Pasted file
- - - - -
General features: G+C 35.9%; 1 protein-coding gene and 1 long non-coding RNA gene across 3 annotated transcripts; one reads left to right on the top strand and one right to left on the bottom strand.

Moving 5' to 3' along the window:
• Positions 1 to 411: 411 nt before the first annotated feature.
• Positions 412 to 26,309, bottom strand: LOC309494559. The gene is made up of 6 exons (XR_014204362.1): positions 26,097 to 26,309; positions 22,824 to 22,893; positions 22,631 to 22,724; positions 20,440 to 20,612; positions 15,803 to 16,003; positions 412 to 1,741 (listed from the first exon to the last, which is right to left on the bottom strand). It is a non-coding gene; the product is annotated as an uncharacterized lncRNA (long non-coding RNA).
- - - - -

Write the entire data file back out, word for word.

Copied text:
General features: G+C 35.9%; 1 protein-coding gene and 1 long non-coding RNA gene across 3 annotated transcripts; one reads left to right on the top strand and one right to left on the bottom strand.

Moving 5' to 3' along the window:
• Positions 1 to 411: 411 nt before the first annotated feature.
• Positions 412 to 26,309, bottom strand: LOC309494559. The gene is made up of 6 exons (XR_014204362.1): positions 26,097 to 26,309; positions 22,824 to 22,893; positions 22,631 to 22,724; positions 20,440 to 20,612; positions 15,803 to 16,003; positions 412 to 1,741 (listed from the first exon to the last, which is right to left on the bottom strand). It is a non-coding gene; the product is annotated as an uncharacterized lncRNA (long non-coding RNA).